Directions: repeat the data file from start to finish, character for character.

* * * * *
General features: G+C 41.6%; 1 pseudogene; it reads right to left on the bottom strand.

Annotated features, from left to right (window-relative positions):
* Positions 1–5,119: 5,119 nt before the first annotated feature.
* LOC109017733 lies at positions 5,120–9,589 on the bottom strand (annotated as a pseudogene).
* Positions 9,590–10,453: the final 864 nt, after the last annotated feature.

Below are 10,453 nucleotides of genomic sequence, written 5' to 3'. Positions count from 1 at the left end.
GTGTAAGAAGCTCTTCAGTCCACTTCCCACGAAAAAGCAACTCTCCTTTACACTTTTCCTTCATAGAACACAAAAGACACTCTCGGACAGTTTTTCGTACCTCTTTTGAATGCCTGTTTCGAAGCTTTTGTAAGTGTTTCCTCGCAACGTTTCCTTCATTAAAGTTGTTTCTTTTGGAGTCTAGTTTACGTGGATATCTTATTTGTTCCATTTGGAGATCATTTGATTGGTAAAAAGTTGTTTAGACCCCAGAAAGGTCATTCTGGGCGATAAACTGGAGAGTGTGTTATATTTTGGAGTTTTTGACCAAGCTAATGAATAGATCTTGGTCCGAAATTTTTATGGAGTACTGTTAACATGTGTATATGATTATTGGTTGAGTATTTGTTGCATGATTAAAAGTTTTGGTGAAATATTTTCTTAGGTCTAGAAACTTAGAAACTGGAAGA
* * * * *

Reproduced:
General features: G+C 41.6%; 1 pseudogene; it reads right to left on the bottom strand.

Annotated features, from left to right (window-relative positions):
* Positions 1–5,119: 5,119 nt before the first annotated feature.
* LOC109017733 lies at positions 5,120–9,589 on the bottom strand (annotated as a pseudogene).
* Positions 9,590–10,453: the final 864 nt, after the last annotated feature.

Below are 10,453 nucleotides of genomic sequence, written 5' to 3'. Positions count from 1 at the left end.
GTGTAAGAAGCTCTTCAGTCCACTTCCCACGAAAAAGCAACTCTCCTTTACACTTTTCCTTCATAGAACACAAAAGACACTCTCGGACAGTTTTTCGTACCTCTTTTGAATGCCTGTTTCGAAGCTTTTGTAAGTGTTTCCTCGCAACGTTTCCTTCATTAAAGTTGTTTCTTTTGGAGTCTAGTTTACGTGGATATCTTATTTGTTCCATTTGGAGATCATTTGATTGGTAAAAAGTTGTTTAGACCCCAGAAAGGTCATTCTGGGCGATAAACTGGAGAGTGTGTTATATTTTGGAGTTTTTGACCAAGCTAATGAATAGATCTTGGTCCGAAATTTTTATGGAGTACTGTTAACATGTGTATATGATTATTGGTTGAGTATTTGTTGCATGATTAAAAGTTTTGGTGAAATATTTTCTTAGGTCTAGAAACTTAGAAACTGGAAGA